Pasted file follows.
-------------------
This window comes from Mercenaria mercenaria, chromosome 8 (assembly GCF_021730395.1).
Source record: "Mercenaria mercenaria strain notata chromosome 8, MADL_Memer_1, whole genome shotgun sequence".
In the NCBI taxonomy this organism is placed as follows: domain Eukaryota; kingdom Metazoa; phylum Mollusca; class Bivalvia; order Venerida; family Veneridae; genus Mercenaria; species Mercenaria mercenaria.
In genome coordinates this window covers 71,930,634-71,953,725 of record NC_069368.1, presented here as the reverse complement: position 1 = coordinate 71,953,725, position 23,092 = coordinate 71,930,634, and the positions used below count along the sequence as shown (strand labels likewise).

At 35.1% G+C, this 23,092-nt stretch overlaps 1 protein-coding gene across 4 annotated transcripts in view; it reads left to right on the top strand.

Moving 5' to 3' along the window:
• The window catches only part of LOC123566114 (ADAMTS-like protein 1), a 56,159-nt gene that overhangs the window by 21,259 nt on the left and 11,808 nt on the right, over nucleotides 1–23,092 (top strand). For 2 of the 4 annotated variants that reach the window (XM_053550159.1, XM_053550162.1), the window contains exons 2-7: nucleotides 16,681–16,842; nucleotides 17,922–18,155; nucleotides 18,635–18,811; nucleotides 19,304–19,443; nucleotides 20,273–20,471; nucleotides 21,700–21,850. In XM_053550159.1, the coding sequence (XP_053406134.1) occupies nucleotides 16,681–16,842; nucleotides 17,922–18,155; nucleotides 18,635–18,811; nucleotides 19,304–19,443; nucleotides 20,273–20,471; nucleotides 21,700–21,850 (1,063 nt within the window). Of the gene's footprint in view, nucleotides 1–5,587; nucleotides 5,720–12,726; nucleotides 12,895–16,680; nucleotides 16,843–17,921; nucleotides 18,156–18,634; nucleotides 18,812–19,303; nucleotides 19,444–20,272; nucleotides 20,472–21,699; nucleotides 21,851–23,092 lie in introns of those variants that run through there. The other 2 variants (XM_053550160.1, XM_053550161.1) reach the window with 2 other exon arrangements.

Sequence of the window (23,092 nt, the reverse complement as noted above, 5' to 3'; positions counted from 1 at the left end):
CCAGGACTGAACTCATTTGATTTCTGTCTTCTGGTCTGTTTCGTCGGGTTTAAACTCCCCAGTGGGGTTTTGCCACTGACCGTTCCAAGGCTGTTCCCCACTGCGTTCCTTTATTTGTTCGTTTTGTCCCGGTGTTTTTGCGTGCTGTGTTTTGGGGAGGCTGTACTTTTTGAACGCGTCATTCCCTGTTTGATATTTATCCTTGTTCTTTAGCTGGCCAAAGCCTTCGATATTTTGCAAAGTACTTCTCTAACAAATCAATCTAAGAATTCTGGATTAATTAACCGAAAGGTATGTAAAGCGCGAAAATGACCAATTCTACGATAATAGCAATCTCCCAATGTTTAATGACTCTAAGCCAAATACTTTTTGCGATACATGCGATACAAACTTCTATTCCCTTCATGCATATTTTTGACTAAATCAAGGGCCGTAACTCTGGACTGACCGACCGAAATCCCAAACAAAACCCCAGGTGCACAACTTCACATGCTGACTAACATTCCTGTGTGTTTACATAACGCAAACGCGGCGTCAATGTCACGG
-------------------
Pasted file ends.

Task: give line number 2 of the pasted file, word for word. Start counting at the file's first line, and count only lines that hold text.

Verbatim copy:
Source record: "Mercenaria mercenaria strain notata chromosome 8, MADL_Memer_1, whole genome shotgun sequence".